Molaro: Everybody showed up and was hanging out. Lance was there, just not on camera. One of the earliest things on the stage we had shot in 2017 was a dinner scene, so we also thought it would be nice to end with one.

Holland: Also, the last song on Sheldon’s walk-off is Dire Straits “Walk of Life,” which was also the very first song played in the series. When the pilot fades up on Sheldon’s trains and we meet Sheldon for the first time at age nine, that’s the song playing. Initially in the finale cut there was a different song and we were going to play around with some other songs, but Steve’s son, Matthew said, "Maybe you should try ‘Walk of Life.’”

Molaro: End the show the way you started it. I was like, “That’s such a good idea.”

From left: Iain Armitage as Sheldon and professor David Saltzberg

young-sheldon-iain-armitage-finale.jpg

From left: Iain Armitage as Sheldon and professor David Saltzberg
CBS

So let me ask you: The show is creatively still thriving. Was there any talk about continuing on without George, or was that a nonstarter?

Holland: It felt like (a) good to go out on top. And (b) as we talked about it, sort of post-strike going into that last season, whether was there a future? We knew that George Sr. had to die, we knew that Sheldon had to go off to Caltech, and it just started to feel like you didn’t want to do the asterisk season. You didn’t want to do the “Happy Days without Richie” season. Those characters are all great, but to be back in that house where there’s no George and no Sheldon…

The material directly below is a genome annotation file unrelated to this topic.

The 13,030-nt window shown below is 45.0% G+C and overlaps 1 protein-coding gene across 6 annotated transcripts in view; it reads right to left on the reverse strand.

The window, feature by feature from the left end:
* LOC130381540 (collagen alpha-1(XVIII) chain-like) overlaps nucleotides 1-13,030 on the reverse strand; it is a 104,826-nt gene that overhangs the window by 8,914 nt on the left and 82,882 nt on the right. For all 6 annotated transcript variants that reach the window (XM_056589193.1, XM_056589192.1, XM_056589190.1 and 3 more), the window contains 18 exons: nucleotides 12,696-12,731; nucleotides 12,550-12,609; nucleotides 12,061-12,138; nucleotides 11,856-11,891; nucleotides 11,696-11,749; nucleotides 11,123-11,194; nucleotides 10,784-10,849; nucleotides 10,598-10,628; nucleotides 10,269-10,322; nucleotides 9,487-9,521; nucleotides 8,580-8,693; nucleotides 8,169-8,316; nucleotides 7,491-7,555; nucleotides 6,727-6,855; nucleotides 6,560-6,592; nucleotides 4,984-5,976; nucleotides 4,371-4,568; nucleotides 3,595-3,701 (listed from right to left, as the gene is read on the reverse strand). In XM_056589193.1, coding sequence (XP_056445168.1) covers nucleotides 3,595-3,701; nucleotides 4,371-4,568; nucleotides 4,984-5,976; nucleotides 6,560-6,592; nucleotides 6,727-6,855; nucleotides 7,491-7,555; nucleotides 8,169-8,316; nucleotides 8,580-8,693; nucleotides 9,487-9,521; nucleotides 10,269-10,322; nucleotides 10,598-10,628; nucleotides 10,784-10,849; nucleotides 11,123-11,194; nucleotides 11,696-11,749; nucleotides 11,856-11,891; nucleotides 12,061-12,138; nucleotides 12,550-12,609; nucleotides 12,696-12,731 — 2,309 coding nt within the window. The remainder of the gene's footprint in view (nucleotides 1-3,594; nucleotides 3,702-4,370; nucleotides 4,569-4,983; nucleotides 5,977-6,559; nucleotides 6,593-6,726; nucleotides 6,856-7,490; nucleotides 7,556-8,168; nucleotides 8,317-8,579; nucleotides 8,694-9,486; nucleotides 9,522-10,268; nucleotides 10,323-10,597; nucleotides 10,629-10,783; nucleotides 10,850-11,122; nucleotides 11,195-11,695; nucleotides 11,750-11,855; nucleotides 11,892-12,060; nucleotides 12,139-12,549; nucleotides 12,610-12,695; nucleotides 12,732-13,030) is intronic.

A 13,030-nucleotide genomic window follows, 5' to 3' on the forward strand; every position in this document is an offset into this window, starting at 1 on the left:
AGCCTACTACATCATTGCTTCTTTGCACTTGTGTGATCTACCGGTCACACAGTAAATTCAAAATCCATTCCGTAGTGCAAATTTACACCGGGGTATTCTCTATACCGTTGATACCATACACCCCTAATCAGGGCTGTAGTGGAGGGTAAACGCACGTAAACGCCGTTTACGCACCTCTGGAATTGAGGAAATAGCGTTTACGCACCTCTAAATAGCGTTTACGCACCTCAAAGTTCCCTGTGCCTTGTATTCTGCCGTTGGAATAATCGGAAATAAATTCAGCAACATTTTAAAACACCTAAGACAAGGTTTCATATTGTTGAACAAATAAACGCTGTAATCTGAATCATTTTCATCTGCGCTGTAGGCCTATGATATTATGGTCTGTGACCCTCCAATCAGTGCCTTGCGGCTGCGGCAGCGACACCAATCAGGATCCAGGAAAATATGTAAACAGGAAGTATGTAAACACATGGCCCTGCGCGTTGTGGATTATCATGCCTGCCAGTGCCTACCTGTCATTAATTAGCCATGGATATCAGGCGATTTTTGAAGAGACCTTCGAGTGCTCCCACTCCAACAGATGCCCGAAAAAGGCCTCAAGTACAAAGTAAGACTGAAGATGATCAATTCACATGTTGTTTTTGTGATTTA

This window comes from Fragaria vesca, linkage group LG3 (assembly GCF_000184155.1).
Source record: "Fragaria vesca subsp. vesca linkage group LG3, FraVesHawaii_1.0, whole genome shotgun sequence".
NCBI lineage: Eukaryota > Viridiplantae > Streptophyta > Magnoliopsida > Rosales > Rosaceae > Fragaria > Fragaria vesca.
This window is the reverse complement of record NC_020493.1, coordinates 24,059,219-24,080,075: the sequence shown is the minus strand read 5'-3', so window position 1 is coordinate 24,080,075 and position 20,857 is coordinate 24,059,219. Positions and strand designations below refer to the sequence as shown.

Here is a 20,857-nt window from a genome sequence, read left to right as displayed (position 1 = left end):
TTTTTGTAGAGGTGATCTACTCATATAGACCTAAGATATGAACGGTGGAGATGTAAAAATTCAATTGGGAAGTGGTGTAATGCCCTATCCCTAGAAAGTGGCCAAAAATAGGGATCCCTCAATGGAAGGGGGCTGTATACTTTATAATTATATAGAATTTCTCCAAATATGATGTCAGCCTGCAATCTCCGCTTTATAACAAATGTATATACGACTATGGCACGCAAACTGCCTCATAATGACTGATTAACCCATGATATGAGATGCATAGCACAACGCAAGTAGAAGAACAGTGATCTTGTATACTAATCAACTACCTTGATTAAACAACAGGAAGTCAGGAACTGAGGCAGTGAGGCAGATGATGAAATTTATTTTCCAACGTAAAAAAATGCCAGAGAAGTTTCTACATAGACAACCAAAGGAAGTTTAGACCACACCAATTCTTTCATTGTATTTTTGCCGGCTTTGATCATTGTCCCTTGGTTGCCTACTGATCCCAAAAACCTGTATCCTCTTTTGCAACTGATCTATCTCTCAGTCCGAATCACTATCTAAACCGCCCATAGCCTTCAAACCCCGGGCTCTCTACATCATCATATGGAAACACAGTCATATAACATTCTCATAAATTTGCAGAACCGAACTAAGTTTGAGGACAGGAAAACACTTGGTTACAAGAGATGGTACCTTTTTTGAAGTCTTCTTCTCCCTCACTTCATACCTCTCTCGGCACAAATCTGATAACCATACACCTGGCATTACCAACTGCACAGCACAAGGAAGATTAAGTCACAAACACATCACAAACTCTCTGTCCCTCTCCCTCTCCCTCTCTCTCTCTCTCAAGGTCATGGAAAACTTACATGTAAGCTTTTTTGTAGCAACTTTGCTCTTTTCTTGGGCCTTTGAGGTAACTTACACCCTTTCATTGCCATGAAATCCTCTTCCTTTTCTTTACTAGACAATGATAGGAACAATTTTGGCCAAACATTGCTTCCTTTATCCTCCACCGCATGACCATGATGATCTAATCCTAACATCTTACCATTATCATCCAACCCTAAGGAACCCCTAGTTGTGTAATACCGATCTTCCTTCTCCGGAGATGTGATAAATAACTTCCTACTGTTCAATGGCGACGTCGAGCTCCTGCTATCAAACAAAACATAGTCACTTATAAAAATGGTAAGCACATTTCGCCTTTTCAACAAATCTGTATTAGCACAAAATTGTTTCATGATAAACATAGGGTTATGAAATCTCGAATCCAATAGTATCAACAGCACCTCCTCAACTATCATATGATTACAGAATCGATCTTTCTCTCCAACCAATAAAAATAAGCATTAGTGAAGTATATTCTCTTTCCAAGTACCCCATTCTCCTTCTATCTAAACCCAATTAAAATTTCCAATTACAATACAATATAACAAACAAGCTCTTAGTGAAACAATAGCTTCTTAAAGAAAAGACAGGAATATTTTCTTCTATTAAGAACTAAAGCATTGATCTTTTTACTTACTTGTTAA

This is going to be as good as it has been. It felt like we would’ve been doing it because we liked this world and this cast. We would’ve been doing it for selfish reasons, and not for what was the best thing for the show.

Molaro: And a show called Young Sheldon, where he’s in California now and everyone picking up the pieces of the loss of George.… It wasn’t something we felt like we could just jump in or overflowing with ideas we were excited about. I would not have been comfortable digging in on Sheldon at Caltech. Now it’s really trying to be a weird pre-Big Bang. That doesn’t get me excited. Like, there’s the cafeteria set, but he hasn’t met Leonard yet. I don’t know. Weird.

However, Montana Jordan and Emily Osment will continue the story with Georgie & Mandy’s First Marriage, on CBS this fall. Will we see Zoe, Annie, Reagan, and Iain pop up in this new series? You don’t want to lose those characters or those actors.

Holland: We love those characters, and it’s always been our hope that we would see them again.  First of all, we want to make sure this new show has its own identity and feels like its own show. But these characters are still their family and living in Medford, and we do feel like this is a world where familiar faces can drop by from time to time.

Molaro: Agreed. That’s the hope, and we expect that to be the case.

Montana Jordan as Georgie and Emily Osment as Mandy

young-sheldon-mandy-georgie.jpg

Montana Jordan as Georgie and Emily Osment as Mandy
Robert Voets/Warner Bros. Entertainment

I heard you’ll be filming on the Big Bang stage, right?